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PROSITE documentation PDOC51498 [for PROSITE entry PS51498]

MABP domain profile





Description

A key aspect of eukaryotic intracellular trafficking is the sorting of cell-surface proteins into multi-vesicular endosomes or bodies (MVBs), which eventually fuse with the lysosome, where they are degraded by lipases and peptidases. This is the primary mechanism for down-regulation of signaling via transmembrane receptors and removal of misfolded or defective membrane proteins. This process is also utilized by several viruses (e.g. HIV-1) to facilitate budding of their virions from the cell-membrane. Studies in animals and fungi have shown that it depends on an intricate series of interactions, which is initiated via ubiquitination (typically one or more mono-ubiquitinations) of the cytoplasmic tails of membrane proteins by specific E3 ligases. Ubiquitinated membrane proteins are then captured into endosomes by the ESCRT system and prevented from being recycled back to the plasma membrane via the retrograde trafficking system. The ESCRT system also folds the endosomal membranes into invaginations that are concentrated in these ubiquitinated targets and catalyzes their abscission into intra-luminal-vesicles inside the endosome. This largely seals the fate of these membrane proteins as targets for lysosomal degradation. The ESCRT system is comprised of 4 major protein complexes, ESCRT-0 to ESCRT-III, which are successively involved in the above-described steps [1].

ESCRT-I contains three subunits that are conserved between yeast and animals, namely the inactive E2-ligase protein TSG101/VPS23, VPS28 and VPS37. Additionally, both yeast and metazoan ESCRT-I contain a fourth subunit termed MVB12 (“multivesicular body sorting factor of 12 kD”); however, the MVB12 subunits from the two lineages do not show significant sequence similarity. The metazoan MVB12 proteins contain two distinct conserved domains that occur independently in various proteins. The N-terminal region of MVB12 forms the MVB12-associated β-prism (MABP), which is also found in DENND4A/B/C from vertebrates, the membrane trafficking regulator Crag from Drosophila, bacterial proteins typified by the MAC/perforin (MACPF)-like protein plu1415 from Photorhabdus luminescens and uncharacterized proteins from choanoflagellates and stamenopiles. It has been suggested that the MABP domain has a membrane-associated function, perhaps even specific interactions with membrane components. It is plausible that the eukaryotic MABP domains are adaptators that help linking other associated domains found in the same polypeptide to vesicular membranes [1].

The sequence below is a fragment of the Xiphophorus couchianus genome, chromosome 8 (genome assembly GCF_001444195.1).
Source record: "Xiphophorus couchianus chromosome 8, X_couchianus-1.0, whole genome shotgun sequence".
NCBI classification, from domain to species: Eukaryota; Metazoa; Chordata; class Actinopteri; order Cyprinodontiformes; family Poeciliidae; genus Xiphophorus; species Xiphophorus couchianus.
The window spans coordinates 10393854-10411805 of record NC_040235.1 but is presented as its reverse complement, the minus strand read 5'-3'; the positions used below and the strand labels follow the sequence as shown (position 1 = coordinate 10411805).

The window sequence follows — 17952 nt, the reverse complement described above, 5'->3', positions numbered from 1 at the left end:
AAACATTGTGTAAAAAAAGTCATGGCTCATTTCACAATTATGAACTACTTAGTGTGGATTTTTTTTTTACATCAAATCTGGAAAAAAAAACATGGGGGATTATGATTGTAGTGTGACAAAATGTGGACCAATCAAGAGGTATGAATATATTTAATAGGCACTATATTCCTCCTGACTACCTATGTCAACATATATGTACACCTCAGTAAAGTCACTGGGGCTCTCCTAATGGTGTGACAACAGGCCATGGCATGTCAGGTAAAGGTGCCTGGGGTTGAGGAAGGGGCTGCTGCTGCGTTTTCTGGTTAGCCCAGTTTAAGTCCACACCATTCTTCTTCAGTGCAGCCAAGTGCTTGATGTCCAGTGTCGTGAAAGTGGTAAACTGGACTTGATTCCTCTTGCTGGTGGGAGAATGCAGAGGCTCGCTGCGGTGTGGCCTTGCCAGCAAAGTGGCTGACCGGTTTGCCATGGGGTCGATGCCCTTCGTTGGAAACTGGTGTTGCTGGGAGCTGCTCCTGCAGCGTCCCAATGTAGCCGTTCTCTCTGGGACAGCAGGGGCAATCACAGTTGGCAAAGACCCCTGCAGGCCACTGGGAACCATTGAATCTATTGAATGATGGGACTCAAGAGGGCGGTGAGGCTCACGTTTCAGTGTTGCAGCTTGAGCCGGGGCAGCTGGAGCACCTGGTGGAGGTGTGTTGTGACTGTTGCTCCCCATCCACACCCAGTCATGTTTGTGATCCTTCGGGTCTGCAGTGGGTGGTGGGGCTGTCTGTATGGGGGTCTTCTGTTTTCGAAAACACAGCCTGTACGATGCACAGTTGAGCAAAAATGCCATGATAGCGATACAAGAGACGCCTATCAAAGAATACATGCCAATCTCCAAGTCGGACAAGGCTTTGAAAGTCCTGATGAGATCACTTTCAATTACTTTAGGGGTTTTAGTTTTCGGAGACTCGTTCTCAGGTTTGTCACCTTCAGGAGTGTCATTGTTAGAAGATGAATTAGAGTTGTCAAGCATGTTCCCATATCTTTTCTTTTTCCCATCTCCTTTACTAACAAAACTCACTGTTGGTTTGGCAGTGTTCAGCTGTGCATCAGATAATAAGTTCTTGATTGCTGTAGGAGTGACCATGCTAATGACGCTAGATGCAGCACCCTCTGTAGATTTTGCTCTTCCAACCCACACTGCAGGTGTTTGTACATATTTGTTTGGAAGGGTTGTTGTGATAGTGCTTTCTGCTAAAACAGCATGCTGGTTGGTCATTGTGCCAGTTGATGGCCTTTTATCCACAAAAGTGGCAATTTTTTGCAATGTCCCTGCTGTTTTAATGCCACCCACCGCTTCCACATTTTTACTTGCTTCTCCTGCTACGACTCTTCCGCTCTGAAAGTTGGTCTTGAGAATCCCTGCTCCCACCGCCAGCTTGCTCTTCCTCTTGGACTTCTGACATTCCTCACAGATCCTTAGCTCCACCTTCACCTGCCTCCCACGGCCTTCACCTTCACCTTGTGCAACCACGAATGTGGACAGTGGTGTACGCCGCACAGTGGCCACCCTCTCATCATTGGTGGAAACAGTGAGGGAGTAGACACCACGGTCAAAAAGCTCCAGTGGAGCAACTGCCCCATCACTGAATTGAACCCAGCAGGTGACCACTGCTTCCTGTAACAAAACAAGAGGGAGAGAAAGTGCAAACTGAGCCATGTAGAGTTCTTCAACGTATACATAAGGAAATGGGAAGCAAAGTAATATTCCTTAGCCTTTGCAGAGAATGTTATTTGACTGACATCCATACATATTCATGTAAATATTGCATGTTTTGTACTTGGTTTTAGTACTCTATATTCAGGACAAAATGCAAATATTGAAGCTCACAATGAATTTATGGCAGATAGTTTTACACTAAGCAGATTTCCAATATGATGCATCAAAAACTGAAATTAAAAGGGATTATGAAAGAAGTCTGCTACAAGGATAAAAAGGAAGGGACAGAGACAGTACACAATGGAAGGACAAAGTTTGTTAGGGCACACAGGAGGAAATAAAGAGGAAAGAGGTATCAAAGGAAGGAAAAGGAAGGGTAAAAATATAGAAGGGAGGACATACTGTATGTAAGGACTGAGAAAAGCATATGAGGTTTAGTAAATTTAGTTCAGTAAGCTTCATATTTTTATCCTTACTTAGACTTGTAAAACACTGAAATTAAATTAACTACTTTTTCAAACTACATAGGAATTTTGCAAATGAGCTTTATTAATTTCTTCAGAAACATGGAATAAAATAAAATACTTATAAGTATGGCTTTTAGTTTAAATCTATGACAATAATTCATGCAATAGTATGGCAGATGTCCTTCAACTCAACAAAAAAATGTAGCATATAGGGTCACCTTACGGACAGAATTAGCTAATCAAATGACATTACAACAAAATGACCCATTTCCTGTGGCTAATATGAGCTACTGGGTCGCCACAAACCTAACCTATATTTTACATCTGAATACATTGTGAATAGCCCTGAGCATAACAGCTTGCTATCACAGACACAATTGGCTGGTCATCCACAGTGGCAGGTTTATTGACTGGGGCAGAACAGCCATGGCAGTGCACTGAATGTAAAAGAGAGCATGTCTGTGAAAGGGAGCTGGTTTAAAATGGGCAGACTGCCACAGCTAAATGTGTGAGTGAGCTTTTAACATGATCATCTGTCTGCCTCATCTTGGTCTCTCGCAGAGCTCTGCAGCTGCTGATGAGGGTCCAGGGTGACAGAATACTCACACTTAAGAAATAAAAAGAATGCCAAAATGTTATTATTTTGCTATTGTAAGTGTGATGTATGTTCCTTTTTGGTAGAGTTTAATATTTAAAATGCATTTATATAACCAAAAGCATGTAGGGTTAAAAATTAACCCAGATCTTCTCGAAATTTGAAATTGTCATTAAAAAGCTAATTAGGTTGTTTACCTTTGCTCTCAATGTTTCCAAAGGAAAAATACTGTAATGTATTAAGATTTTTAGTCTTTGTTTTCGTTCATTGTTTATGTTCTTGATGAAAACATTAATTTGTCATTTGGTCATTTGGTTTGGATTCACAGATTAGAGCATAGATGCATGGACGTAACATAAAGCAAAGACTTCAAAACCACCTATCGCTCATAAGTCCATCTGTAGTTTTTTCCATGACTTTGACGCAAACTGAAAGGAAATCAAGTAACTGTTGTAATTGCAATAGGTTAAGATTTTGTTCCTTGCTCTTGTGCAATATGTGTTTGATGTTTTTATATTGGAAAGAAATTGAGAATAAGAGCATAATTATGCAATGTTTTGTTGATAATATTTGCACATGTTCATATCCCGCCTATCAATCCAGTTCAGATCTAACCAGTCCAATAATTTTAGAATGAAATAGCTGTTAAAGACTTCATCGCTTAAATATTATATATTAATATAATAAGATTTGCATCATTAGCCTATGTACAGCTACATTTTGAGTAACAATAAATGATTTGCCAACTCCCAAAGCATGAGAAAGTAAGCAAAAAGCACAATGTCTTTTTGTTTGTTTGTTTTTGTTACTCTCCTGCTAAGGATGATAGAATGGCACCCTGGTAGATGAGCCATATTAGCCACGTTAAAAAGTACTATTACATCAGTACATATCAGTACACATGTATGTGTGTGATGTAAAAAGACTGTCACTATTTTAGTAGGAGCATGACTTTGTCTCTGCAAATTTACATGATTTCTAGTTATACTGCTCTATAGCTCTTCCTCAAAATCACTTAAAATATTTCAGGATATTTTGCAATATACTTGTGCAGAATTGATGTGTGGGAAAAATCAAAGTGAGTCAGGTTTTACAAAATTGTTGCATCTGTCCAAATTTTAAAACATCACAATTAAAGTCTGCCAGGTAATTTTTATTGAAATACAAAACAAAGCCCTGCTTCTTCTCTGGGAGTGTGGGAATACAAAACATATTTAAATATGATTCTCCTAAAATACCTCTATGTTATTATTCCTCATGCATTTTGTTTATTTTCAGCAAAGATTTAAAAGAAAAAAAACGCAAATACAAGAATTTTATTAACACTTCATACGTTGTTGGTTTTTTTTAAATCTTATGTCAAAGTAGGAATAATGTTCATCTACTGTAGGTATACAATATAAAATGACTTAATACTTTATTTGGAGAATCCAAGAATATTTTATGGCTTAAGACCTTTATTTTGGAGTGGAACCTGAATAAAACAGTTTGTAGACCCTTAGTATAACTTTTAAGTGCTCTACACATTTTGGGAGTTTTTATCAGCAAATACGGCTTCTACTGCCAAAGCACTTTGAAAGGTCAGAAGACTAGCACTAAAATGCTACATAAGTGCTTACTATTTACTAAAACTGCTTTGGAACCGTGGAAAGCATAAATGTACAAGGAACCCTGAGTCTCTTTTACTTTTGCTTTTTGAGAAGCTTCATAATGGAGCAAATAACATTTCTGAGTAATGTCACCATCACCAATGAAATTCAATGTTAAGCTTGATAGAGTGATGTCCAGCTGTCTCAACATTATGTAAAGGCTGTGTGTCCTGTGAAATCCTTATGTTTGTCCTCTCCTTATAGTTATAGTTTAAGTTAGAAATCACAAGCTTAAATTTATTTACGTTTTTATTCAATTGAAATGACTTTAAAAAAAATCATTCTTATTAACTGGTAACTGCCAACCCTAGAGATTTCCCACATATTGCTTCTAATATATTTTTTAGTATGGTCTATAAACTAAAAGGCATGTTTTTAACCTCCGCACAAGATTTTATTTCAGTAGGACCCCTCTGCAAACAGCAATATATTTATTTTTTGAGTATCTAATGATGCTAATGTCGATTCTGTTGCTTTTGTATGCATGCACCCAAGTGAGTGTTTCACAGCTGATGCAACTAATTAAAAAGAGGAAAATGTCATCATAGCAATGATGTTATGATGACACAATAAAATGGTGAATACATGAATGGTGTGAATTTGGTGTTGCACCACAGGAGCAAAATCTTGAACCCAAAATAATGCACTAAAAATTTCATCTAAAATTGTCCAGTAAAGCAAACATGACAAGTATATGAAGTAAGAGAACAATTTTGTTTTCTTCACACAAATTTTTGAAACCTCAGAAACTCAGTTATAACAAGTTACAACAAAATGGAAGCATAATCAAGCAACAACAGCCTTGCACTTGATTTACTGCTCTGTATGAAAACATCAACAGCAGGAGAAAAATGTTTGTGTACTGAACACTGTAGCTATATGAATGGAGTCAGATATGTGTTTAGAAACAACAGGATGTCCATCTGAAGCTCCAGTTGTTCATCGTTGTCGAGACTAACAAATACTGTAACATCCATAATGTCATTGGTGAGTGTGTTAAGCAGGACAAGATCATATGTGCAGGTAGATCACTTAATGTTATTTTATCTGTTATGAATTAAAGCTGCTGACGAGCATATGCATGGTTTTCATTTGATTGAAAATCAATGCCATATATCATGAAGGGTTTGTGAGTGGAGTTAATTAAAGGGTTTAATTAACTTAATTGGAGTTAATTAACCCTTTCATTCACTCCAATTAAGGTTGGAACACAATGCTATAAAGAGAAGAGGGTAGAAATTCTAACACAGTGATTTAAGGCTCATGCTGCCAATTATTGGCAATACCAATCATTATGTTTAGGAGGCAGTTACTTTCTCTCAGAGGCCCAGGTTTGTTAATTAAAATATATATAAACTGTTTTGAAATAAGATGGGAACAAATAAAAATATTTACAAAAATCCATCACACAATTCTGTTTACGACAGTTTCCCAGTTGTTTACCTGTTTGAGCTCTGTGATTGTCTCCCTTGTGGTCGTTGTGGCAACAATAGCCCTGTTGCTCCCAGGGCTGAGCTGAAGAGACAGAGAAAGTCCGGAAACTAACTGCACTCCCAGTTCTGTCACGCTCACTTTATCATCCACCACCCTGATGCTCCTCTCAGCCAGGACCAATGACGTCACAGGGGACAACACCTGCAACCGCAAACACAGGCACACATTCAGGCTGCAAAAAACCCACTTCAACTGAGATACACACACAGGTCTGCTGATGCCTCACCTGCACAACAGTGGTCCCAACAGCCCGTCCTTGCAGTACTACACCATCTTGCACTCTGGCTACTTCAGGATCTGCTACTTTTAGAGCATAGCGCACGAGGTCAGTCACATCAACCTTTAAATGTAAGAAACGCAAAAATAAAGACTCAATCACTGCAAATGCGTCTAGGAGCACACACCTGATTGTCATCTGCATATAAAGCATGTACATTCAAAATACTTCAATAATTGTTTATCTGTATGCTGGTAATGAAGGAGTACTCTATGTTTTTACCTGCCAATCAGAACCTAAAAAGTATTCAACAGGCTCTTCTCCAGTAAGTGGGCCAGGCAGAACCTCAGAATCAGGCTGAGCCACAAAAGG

The MABP domain has an internal repeat structure of three homologous segments. Consitent with this, the structurally characterized representative Photorhabdus plu1415, showed that this region precisely corresponds to a type-I β-prism domain with an internal three fold symetry (see <PDB:2QP2>). Each of the three sub-domains of the β-prism structure is a distinctive three-stranded β-sheet. The MABP domain shares a triradial symmetry with β-sheets parallel to the prism axis. The β-prism fold is associated with membrane interaction. The majority of the eukaryotic MABP domain versions contain a conserved cysteine in the first and third subdomain of the β-prism [1,2].

The profile we developed covers the entire MABP domain.

Last update:

June 2010 / First entry.

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Technical section

PROSITE method (with tools and information) covered by this documentation:

MABP, PS51498; MABP domain profile  (MATRIX)


References

1Authorsde Souza R.F. Aravind L.
TitleUMA and MABP domains throw light on receptor endocytosis and selection of endosomal cargoes.
SourceBioinformatics 0:0-0(2010).
PubMed ID20448139
DOI10.1093/bioinformatics/btq235

2AuthorsRosado C.J. Buckle A.M. Law R.H.P. Butcher R.E. Kan W.-T. Bird C.H. Ung K. Browne K.A. Baran K. Bashtannyk-Puhalovich T.A. Faux N.G. Wong W. Porter C.J. Pike R.N. Ellisdon A.M. Pearce M.C. Bottomley S.P. Emsley J. Smith A.I. Rossjohn J. Hartland E.L. Voskoboinik I. Trapani J.A. Bird P.I. Dunstone M.A. Whisstock J.C.
TitleA common fold mediates vertebrate defense and bacterial attack.
SourceScience 317:1548-1551(2007).
PubMed ID17717151
DOI10.1126/science.1144706



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